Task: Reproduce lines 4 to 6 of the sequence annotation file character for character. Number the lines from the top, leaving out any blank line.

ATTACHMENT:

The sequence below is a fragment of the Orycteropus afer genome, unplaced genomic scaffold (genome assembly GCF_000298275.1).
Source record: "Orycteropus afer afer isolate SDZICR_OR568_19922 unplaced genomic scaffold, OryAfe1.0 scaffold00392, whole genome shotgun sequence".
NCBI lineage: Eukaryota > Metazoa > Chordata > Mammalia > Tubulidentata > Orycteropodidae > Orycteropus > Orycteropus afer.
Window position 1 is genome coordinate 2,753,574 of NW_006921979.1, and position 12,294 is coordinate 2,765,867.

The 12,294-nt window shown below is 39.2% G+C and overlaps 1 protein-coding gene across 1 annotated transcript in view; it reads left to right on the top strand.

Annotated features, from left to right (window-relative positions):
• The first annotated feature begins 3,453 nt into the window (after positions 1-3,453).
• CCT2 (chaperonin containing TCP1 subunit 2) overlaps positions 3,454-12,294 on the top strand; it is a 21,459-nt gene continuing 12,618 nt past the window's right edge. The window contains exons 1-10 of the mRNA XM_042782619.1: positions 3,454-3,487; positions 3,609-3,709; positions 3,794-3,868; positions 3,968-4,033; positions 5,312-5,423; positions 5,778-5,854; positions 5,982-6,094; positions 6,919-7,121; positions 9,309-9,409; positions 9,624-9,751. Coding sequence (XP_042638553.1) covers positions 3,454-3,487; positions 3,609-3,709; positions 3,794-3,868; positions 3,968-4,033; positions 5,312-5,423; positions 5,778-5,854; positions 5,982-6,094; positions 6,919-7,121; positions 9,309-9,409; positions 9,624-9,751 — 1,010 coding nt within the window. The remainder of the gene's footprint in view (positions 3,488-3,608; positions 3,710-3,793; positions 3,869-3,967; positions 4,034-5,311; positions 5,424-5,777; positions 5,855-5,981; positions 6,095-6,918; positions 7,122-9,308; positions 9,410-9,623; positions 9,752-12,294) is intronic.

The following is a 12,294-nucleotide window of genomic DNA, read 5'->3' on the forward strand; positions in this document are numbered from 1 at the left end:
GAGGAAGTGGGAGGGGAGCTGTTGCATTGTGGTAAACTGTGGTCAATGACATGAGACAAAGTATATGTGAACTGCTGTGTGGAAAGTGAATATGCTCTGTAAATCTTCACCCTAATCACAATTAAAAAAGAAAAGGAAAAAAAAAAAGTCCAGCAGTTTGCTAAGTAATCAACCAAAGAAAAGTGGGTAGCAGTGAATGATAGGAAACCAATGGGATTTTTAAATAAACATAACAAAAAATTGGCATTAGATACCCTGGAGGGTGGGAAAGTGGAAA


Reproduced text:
Window position 1 is genome coordinate 2,753,574 of NW_006921979.1, and position 12,294 is coordinate 2,765,867.

The 12,294-nt window shown below is 39.2% G+C and overlaps 1 protein-coding gene across 1 annotated transcript in view; it reads left to right on the top strand.

Annotated features, from left to right (window-relative positions):